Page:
#Georgia RB D’Andre Swift (5-foot-9, 215) —— Matt Bowen (@MattBowen41) February 4, 2020
• NFL scheme fit — zone run system
• Twitch + finishing power as a runner
• Downhill speed (w/ vision)
• Receiving traits out of the backfield
• Potential 3-down RB
Pro comp = #Vikings RB Dalvin Cook @NFLMatchup #NFL pic.twitter.com/phOERXfFFq
Ruiz’ fit with the Chiefs is more murky — simply because he can play a any position along the interior. He would be the best of the bunch, so he would likely make the starting unit — but would it be at center or guard? His ability to hold up in one-on-one pass protection reps is something the Chiefs are now missing at center. But it’s also true that his movement ability and steadiness could improve the team at guard. Outside of spending a high draft pick on an an interior lineman, there aren’t many questions about Ruiz and his fit with the team.
Watched Michigan center Cesar Ruiz vs. Notre Dame tonight - he was lights out— Connor Rogers (@ConnorJRogers) February 5, 2020
Can play guard or center at the next level with his size (6'4, 320). I'd be shocked to see him make it out of round 2 or even the top 50 pic.twitter.com/TupajUOY4P
Who would you rather the Chiefs draft?
This poll is closed
LB Patrick Queen (LSU) vs CB Jeff Gladney (TCU)
With the Chiefs (or any other NFL team), Queen is an ideal fit as a WILL linebacker. He may be a little slighter than a typical Steve Spagnuolo linebacker, but his most successful WILL was Jonathan Casillas — who is even smaller than Queen. But despite his size, Queen is in no way a slouch against the run. His football IQ — and his ability to diagnose running plays — is near the top of this class. For a half-year starter who is just 20 years old, that’s amazing. After sprinkling in his range and coverage ability, Queen is the epitome of an NFL WILL. But will Kansas City will invest in that position — and if so, would they choose a linebacker weighing less than 230 pounds?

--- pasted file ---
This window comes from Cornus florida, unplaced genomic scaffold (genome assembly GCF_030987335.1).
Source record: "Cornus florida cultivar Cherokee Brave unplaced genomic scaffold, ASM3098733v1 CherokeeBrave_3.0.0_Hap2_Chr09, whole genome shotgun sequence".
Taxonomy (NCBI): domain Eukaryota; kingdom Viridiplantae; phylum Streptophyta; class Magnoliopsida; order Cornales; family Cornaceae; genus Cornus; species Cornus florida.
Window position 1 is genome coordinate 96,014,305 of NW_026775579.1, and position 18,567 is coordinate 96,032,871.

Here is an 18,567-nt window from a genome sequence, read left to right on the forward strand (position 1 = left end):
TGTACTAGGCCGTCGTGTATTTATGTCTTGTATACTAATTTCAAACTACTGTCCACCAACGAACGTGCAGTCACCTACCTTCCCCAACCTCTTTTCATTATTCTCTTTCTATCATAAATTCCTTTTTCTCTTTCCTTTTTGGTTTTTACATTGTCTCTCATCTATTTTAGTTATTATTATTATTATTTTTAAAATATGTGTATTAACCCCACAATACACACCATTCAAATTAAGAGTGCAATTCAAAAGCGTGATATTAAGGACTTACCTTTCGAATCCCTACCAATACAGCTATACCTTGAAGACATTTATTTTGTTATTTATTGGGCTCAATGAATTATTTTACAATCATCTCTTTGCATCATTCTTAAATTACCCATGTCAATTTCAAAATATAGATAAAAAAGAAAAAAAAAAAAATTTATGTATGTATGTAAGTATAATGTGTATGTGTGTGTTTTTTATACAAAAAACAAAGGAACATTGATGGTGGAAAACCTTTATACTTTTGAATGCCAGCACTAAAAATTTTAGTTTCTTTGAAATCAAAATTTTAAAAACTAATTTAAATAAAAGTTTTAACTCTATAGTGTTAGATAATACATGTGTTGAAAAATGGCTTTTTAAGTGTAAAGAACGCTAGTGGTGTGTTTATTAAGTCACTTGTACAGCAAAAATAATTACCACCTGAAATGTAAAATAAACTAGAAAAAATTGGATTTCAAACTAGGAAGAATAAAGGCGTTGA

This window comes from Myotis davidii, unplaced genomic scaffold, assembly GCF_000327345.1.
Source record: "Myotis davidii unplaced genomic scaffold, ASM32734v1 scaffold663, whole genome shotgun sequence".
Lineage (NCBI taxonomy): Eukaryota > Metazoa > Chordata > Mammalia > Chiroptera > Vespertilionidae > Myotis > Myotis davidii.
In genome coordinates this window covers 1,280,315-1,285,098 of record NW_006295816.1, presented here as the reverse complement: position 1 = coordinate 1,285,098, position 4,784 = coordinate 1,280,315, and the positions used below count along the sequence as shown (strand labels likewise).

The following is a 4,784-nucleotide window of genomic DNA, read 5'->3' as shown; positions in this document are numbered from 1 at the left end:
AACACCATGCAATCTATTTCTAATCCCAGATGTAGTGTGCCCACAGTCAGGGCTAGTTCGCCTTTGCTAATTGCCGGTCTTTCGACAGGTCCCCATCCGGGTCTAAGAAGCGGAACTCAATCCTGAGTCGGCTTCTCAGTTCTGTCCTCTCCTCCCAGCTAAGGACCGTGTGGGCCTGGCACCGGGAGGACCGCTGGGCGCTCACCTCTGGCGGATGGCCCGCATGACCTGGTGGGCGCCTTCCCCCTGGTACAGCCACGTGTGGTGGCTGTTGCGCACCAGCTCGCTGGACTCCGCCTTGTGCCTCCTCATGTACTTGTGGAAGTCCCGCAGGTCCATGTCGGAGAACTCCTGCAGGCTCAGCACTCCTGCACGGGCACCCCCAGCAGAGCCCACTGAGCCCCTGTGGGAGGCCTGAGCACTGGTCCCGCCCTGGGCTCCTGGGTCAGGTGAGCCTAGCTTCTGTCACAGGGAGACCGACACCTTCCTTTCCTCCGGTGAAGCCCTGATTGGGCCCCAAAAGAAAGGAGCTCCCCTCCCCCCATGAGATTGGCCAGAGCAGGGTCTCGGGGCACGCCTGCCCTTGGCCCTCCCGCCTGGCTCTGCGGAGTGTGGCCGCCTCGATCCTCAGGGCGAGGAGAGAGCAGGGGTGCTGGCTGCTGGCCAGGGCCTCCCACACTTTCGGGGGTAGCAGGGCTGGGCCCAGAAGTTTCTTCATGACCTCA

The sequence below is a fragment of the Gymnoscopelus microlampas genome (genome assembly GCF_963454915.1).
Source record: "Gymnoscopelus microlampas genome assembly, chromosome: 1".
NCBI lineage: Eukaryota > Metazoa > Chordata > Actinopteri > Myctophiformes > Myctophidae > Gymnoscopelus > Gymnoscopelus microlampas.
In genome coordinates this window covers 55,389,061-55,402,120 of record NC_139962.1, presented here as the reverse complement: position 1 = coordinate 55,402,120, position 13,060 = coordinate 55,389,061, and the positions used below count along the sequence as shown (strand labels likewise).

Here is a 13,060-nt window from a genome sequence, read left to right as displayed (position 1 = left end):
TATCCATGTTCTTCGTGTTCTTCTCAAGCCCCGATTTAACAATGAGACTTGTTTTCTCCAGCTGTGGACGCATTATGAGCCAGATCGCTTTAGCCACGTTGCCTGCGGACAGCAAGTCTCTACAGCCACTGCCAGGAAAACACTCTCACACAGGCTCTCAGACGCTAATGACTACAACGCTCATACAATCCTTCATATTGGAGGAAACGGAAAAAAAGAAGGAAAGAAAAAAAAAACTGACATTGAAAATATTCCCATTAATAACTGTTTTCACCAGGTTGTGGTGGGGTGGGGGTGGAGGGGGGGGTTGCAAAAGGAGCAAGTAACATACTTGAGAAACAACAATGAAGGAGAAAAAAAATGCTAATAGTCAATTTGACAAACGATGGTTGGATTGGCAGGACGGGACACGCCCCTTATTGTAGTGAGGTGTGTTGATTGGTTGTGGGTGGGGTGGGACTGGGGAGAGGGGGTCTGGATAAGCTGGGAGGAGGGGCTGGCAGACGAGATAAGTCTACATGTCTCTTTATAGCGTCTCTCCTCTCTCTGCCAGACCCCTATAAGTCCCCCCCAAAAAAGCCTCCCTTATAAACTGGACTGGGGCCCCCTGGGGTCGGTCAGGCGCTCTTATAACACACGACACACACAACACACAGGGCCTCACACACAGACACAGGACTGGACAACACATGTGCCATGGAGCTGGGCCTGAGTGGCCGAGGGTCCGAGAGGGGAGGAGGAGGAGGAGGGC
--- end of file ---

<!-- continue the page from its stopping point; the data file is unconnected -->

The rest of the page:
PLEASE?— Matt Lane (@ChiefinCarolina) April 3, 2020
For a "raw coverage LB" he certainly seems to make some of the quicker, correct reads in this LB class. Tailor made for mirroring the ball carrier on the other side of the LoS and does a good job getting out in front of climbing blockers to bend around them. pic.twitter.com/AQhv3qSX2E
Since Breeland and Charvarius Ward are now both returning, Gladney would likely have to earn some of his playing time. But Gladney’s bonus is that he can play both inside and outside, which would allow him to immediately fulfill the role Kendall Fuller played before Juan Thornhill’s injury. Later, he could earn a starting job over the other two. Given the talent discrepancy, it likely wouldn’t take long — but in the meantime, it would be good to have the safety net. Gladney also comes from a heavy match-quarters system, which should allow him to easily adapt to the Chiefs’ coverage scheme. At the next level, Gladney’s potential downsides are his general size and an offseason meniscus repair.
Jeff Gladney, CB, #TCU:— Jordan Reid (@JReidNFL) March 28, 2020
• Pitbull mentality 100% of the time
• Effective press-man CB (+)
• LB-type of enthusiasm as a tackler
• A+ zone/route concept awareness
• Ball skills (++)
• Highest point ball attacker (+)
• Patient pedal/balance pic.twitter.com/1ThCfW8bhx
Who would you rather the Chiefs draft?
This poll is closed
Next time we check in, it will be the final showdown between the last two prospects in April Madness!
KC Draft Guide